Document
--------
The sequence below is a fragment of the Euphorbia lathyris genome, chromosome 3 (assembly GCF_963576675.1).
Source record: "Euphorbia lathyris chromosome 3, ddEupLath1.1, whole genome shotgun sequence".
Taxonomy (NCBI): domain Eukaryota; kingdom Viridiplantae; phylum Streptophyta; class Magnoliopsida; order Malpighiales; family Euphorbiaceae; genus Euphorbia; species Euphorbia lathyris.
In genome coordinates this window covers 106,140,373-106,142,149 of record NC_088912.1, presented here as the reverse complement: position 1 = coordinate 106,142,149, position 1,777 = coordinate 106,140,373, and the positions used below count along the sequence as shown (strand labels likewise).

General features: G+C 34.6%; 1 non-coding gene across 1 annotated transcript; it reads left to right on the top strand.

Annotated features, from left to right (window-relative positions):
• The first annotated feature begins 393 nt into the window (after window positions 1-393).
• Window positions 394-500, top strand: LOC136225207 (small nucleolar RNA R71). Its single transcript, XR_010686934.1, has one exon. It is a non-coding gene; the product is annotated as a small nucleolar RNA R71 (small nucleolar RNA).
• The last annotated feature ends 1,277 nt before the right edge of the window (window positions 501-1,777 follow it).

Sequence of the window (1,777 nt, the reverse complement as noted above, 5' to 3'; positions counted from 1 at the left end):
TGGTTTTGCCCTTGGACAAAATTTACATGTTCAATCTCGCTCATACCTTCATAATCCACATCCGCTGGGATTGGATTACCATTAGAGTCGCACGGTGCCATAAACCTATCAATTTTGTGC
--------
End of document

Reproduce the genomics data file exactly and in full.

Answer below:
The sequence below is a fragment of the Euphorbia lathyris genome, chromosome 3 (assembly GCF_963576675.1).
Source record: "Euphorbia lathyris chromosome 3, ddEupLath1.1, whole genome shotgun sequence".
Taxonomy (NCBI): domain Eukaryota; kingdom Viridiplantae; phylum Streptophyta; class Magnoliopsida; order Malpighiales; family Euphorbiaceae; genus Euphorbia; species Euphorbia lathyris.
In genome coordinates this window covers 106,140,373-106,142,149 of record NC_088912.1, presented here as the reverse complement: position 1 = coordinate 106,142,149, position 1,777 = coordinate 106,140,373, and the positions used below count along the sequence as shown (strand labels likewise).

General features: G+C 34.6%; 1 non-coding gene across 1 annotated transcript; it reads left to right on the top strand.

Annotated features, from left to right (window-relative positions):
• The first annotated feature begins 393 nt into the window (after window positions 1-393).
• Window positions 394-500, top strand: LOC136225207 (small nucleolar RNA R71). Its single transcript, XR_010686934.1, has one exon. It is a non-coding gene; the product is annotated as a small nucleolar RNA R71 (small nucleolar RNA).
• The last annotated feature ends 1,277 nt before the right edge of the window (window positions 501-1,777 follow it).

Sequence of the window (1,777 nt, the reverse complement as noted above, 5' to 3'; positions counted from 1 at the left end):
TGGTTTTGCCCTTGGACAAAATTTACATGTTCAATCTCGCTCATACCTTCATAATCCACATCCGCTGGGATTGGATTACCATTAGAGTCGCACGGTGCCATAAACCTATCAATTTTGTGC